In this blackboard jungle, Chicago Public School teachers are catching spears on all sides, Chicago Teachers Union President Karen Lewis tells me.
Truthfully speaking, the Chicago Teachers Union and the Board of Education were never really into playing nice for the cameras. When there was a dispute, John Q. Public knew about it; the on-camera melee would continue for days, as the teachers dubbed the contract negotiations insulting and the Board of Ed dubbed the teachers spoiled.
But the Chicago Teachers Union always had a hold card--the teachers' strike--and sooner or later the issues would be resolved.
As ugly as it used to be, those were the good ole days. These are different times, indeed, and the state's record budget crisis has opened old wounds and inflicted new ones. These days, the Board of Ed and Mayor Richard M. Daley have the hold-card.
Lewis tells me, "What John Q. Public doesn't know is that teachers are terrified. Everyone is afraid. There was a time that if a principal told you something that was pedagogically incorrect, you would stand up, you would say, "Are you kidding? No, this isn't going to work, this is what works."
Lewis continues: "People do not respect our professional judgment. They don't believe that we know what we're doing, so we've got this set-up where principals come in and say, 'It's my way or the highway, and, 'you need to go.'"
One of society's more degrading sentiments about teachers--"those who can, do; those who can't teach"--is very prevalent, Lewis adds. "Think about how people are rewarded; the farther you are from kids, the greater your salary. And in 'our' culture, you must be smarter or better if you're making more money and that mentality is there."
Lewis argues that this disrespect of teachers is deeply ingrained in the Chicago Public Schools System.
"We have principals who have been in the classroom for less than three years and they get out because now, to stay in the classroom and to have a career in teaching, or to have a passion for teaching, you're looked down upon. You must not be any good because if you were, you would have gotten out of the classroom."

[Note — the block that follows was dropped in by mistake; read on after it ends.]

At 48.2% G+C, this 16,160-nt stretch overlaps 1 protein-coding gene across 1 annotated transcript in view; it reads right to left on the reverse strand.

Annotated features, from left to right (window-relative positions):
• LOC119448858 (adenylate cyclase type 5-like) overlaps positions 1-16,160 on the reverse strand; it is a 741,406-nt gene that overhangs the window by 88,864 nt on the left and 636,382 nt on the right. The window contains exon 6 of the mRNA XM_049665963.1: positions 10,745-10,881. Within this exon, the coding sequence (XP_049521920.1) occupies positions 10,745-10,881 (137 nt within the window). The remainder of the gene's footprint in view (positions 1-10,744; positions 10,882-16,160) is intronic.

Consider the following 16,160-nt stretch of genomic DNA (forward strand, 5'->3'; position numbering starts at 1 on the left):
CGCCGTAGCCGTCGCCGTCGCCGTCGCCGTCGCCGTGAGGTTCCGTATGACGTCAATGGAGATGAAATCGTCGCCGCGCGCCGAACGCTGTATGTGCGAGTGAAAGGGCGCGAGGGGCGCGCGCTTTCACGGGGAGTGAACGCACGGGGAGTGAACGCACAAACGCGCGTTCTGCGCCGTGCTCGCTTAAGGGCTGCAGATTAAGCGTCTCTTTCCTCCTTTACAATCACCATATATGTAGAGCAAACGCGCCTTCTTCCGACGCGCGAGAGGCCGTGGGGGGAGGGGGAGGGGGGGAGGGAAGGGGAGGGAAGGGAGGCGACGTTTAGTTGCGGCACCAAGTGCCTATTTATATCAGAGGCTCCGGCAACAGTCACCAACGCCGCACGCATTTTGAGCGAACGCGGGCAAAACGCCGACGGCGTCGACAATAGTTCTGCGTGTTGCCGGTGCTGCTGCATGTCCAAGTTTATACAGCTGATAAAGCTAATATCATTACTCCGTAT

The former King High School chemistry teacher seemed genetically predisposed to take the helm of the $28 million office and lead the fight for its 30,000 members; her parents, Martha and Geoffrey Jennings, were educators.
Lewis, a Dartmouth graduate (class of '74), didn't initially plan to become a teacher. "I flunked out of medical school, at the U of I," she says. "So my parents said, 'why don't you sub until you figure out what you're going to do?' And I started subbing until I got my education hours so that I could teach chemistry, because that's what I loved."
Today, Lewis concedes it's frustrating not knowing how many teachers will be affected by the job cuts. "It changes everyday. Wouldn't it be nice to know this? I've seen numbers as low as 1,200 to numbers as high as 2,700. That's what I'm looking at."
To make matters worse, teachers who are fired may not report it to the union. "Some are so devastated by this, some are so embarrassed by this, because again, what they want is public humiliation of teachers...'so we're going to get rid of the unsatisfactory teachers.'"
Term-limits for teachers?
But the conspiracy is even deeper than random pink slips; Lewis believes that the teaching profession, as a whole, is quietly being refigured with career time limits in place.
Lewis states: "The overall plan is to destroy teaching as a career. The plan quite frankly is for people to come in and work for five or six years, and then leave because this profession is so hard, you can't do it well for twenty or thirty years. So we should be getting in a fresh crop of young, smart people. This is what we're doing now."
A few weeks ago, Karen Lewis and her mother had dinner with other retired CPS schoolteachers. It was an occasion that simultaneously made her feel sad about the current plight of Chicago teachers, and emboldened to put up a good fight: "The one thing I can say about myself is that I'm fearless when it comes to certain things; absolutely fearless. It's easy to be fearless when you know you're doing the right thing."
What do you think the CPS system will look like in five years?
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